Interim Libya government assumes power after smooth handover

A transitional government in conflict-stricken Libya has taken power in the capital Tripoli, officially beginning a tenure designed to end with democratic elections late this year

Fayez Sarraj, head of the outgoing United Nations-supported administration in western Libya, transferred power to Prime Minister Abdul Hamid Dbeibah, and Mohammad Younes Menfi, who chairs a three-member Presidential Council.

The endorsement of Dbeibah's Cabinet by the parliament came amid allegations of corruption at meetings of the the U.N.-led political process that appointed the interim government. Dbeibah has denied the allegations and called on the U.N. to reveal details of its investigation into the accusations.

A U.N. panel of experts determined that at least three participants at the political forum in early November were offered bribes to vote for an unnamed candidate for prime minister. The experts’ report released Tuesday did not name the forum members or the candidate.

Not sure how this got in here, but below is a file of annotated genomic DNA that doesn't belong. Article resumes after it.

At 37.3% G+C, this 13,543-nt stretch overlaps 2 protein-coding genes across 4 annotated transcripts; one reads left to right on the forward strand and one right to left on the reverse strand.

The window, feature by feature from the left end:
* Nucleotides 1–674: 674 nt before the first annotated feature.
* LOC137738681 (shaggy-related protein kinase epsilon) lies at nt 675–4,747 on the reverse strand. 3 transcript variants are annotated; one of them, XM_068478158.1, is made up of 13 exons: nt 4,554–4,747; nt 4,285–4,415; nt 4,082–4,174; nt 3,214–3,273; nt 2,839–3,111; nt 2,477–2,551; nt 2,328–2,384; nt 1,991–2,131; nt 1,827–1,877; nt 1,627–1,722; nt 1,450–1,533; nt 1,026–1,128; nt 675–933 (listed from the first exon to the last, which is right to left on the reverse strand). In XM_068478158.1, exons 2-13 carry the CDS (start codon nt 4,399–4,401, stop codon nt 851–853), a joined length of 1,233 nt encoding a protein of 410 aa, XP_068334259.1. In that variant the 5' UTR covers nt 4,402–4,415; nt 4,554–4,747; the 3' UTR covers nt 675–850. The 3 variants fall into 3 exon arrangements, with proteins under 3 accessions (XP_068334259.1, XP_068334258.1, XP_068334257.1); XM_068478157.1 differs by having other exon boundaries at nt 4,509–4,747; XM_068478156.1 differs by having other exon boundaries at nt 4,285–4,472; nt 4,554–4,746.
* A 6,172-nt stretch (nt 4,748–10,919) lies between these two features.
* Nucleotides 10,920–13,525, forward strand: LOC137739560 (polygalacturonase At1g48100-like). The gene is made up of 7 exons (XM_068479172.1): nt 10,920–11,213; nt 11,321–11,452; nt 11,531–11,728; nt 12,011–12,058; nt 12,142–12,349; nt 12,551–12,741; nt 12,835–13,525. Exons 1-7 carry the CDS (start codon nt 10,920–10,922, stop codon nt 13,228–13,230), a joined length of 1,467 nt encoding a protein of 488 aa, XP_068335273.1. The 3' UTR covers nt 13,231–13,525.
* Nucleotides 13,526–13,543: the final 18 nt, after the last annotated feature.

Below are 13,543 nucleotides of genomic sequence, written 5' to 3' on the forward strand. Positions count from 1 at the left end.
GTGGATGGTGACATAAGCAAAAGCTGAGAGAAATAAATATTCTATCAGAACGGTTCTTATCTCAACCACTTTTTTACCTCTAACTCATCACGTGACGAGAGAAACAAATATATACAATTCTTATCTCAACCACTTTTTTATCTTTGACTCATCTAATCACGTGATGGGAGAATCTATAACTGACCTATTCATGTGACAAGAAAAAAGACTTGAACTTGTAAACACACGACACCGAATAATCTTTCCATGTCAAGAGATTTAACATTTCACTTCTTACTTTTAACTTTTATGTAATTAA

The participants who were reportedly involved “were categorical in their rejection of the bribes,” the panel said. The issue received media attention at the time and the Libyan attorney general’s office received complaints from members of the forum and civil society groups, the panel said.

The panel said it doesn’t envisage “any further reporting on the issue,” referring U.N. Security Council members to additional details on the allegations in a confidential annex to the 548-page report.

Tuesday's unexpectedly smooth transfer of power is seen as an important step to end the chaos in the North African country. The lack of a proper handover among legislators in 2014 was a major factor in the split of Libya’s institutions.

“Today is yet another historic day for Libya,” Claudia Gazzini, a Libya expert at the International Crisis Group, said of Tuesday’s handover. The interim government, however, would face huge challenges, mainly avoiding political impasse or a relapse of war, she said.

The presence of thousands of foreign forces and mercenaries is another major challenge. The U.N. Security Council last week called for countries with troops and mercenaries in Libya to withdraw them “without delay.”

The U.N. has estimated that there are 20,000 foreign fighters in Libya, including Syrians, Turkish, Sudanese and Russians brought to the country by the rival sides.

Libya was plunged into chaos when a NATO-backed uprising in 2011 toppled longtime ruler Moammar Gadhafi, who was later killed. The country was in recent years split between rival east- and west-based administrations, each backed by armed groups and foreign governments.